|Publication number||US4227860 A|
|Application number||US 05/898,816|
|Publication date||Oct 14, 1980|
|Filing date||Apr 24, 1978|
|Priority date||Apr 24, 1978|
|Publication number||05898816, 898816, US 4227860 A, US 4227860A, US-A-4227860, US4227860 A, US4227860A|
|Inventors||James R. Humphreys|
|Original Assignee||Humphreys James R|
|Export Citation||BiBTeX, EndNote, RefMan|
|Patent Citations (15), Referenced by (7), Classifications (5)|
|External Links: USPTO, USPTO Assignment, Espacenet|
This is a substitute application that discloses and claims subject matter in abandoned, noc-copending U.S. application Ser. No. 511,213 filed Oct. 24, 1974
The present invention relates to apparatus for controlling at least one variable characteristic of a rotating element.
A simple, inexpensive, and reliable system for controlling variable characteristics of a rotating element is clearly needed. For example, it is desirable to change the pitch of an aircraft propeller to obtain high, low, flat, reverse, or feathered pitch. It is also desirable to adjust rotating elements in the oil industry (drill bit control), in the turbine engine industry (blade pitch control), and the ship and boating industry (propeller pitch control). The prior art control systems have used electrical slip rings, mechanical, and hydraulic equipment that has the disadvantage of being complicated, heavy, and/or expensive.
An aircraft propeller should have a different degree of pitch for different operating conditions. On take off a low degree of pitch is required to gain speed quickly and to climb to altitude. The propeller should then be adjusted to a high degree of pitch to obtain maximum speed. The prior art systems have not provided a reliable and inexpensive propeller pitch control system and many airplanes have had to use a fixed pitch propeller. The pitch of a fixed pitch propeller is generally chosen in the medium pitch range. This results in the aircraft operating at less than optimum performance substantially all of the time.
Control of variable characteristics of a rotating element has been accomplished through electrical slip rings, mechanical methods and hydraulic methods. The various prior art systems have the disadvantage of being complicated, heavy, bulky, and expensive.
The present invention provides apparatus for adjusting a rotating element in a controlled manner. In one embodiment of the invention the pitch of a rotating propeller blade is adjusted to selectively increase the pitch of the blade or to selectively decrease the pitch of the blade. A power means rotates with the rotating blade. The power means is adapted to change the pitch of the blade when the power means is energized. Actuation of the power means is provided by sensor means that rotate with the rotating blade. An energy source selectively directs a beam of energy onto said sensor means to actuate the power means. The above and other features and advantages of the present invention will become apparent from a consideration of the following detailed description of the invention when taken in conjunction with the drawings.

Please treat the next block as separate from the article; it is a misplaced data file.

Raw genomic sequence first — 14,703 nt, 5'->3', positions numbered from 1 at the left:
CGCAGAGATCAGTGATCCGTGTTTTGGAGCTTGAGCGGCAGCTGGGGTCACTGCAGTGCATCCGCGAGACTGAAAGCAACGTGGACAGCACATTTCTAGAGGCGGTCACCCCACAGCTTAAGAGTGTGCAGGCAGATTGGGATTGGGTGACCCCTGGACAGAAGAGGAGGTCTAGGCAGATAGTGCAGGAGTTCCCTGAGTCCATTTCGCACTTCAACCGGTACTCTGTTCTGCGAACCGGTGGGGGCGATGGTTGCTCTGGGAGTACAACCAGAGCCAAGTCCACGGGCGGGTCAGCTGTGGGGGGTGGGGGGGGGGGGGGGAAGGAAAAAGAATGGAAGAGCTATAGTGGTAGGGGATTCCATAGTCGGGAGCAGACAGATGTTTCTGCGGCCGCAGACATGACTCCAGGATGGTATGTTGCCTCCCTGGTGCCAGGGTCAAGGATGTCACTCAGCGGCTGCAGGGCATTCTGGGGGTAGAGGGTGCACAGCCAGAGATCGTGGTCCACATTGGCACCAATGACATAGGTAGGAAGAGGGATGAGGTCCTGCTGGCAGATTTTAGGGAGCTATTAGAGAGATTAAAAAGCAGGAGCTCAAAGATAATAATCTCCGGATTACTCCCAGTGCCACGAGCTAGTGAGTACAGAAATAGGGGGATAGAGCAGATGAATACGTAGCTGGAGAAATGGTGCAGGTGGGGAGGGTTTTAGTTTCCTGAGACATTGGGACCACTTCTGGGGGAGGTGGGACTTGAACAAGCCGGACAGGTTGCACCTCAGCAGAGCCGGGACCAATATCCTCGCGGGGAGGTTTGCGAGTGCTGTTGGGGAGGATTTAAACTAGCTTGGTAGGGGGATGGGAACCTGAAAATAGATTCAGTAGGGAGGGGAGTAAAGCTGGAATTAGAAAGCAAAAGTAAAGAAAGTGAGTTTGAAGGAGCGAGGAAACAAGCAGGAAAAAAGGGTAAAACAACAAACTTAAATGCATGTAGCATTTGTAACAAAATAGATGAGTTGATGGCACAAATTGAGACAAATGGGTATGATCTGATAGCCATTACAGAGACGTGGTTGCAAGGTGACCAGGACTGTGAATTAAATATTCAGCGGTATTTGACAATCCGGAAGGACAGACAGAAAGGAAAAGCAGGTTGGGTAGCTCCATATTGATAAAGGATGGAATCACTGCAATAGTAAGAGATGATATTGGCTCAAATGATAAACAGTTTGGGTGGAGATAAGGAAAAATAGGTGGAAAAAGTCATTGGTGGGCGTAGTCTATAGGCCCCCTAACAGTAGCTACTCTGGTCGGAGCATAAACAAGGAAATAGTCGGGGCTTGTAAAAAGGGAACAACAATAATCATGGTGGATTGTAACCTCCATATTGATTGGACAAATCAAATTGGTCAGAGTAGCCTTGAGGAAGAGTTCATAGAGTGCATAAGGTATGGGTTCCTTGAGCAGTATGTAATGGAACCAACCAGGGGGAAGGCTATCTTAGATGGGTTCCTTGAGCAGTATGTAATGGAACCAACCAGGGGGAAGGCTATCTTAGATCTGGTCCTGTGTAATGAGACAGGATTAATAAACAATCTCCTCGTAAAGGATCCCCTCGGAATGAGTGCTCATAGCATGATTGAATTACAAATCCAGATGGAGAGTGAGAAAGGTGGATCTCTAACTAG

FIG. 1 shows one embodiment of the invention.
FIG. 2 illustrates the electrical circuit of the embodiment of the invention shown in FIG. 1.
Referring now to the drawings and to FIG. 1 in particular, one embodiment of the present invention is shown. In order to obtain optimum performance of an aircraft the aircraft's propeller should have a different degree of pitch for different operating conditions. A low degree of pitch is required on take off. The propeller should then be adjusted to a higher degree of pitch as the speed increases. The present invention provides a simple, reliable, and inexpensive system for controlling the pitch of the aircraft's propeller blades.
The propeller is split into two sections on blades 32. The two blades are rotatably connected to the aircraft (not shown) by a hub unit consisting of a forward hub 1 and an aft hub 2. The forward hub 1 and aft hub 2 are bolted together by bolts (not shown) that extend through holes 27. A centering pin/bearing/shim 17 is positioned between the sections 32 of the propeller. The sections 32 of the propeller are retained by projections 28 on the forward hub 1 and aft hub 2. The projections 28 overlap enlarged sections 29 on the sections 32 of the propeller 32. Plastic bearing elements 3 are positioned between the projections 28 and the enlarged portions 29 to allow the sections of the blades 32 to turn and change pitch. Arms 5 are connected to the enlarged portions 29 of the blades 32 by bolts (not shown) that extend through holes 38 and 43 respectively. It will be appreciated that the position of the arms 5 determines the pitch of blades 32.
The position of the arms 5 is adjusted by rods 6 that extend between arms 5 and slide 7. One of the rods 6 is connected to slide 7 by a bolt (not shown) that fits through hole 34 in rod 6 and hole 33 in slide 7. The other end of the rod 6 is connected to one of the arms 5 by a bolt (not shown) that fits through a hole 36 in rod 6 and a hole 37 in arm 5. The other rod 6 is connected to slide 7 by a bolt (not shown) that fits through hole 40 in rod 6 and hole 39 in slide 7. The other end of the rod 6 is connected to one of the arms 5 by a bolt (not shown) that fits through a hole 41 in rod 6 and a hole 42 in arm 5. The position of slide 7 determines the position of arms 5 and therefore determines the pitch of blades 32.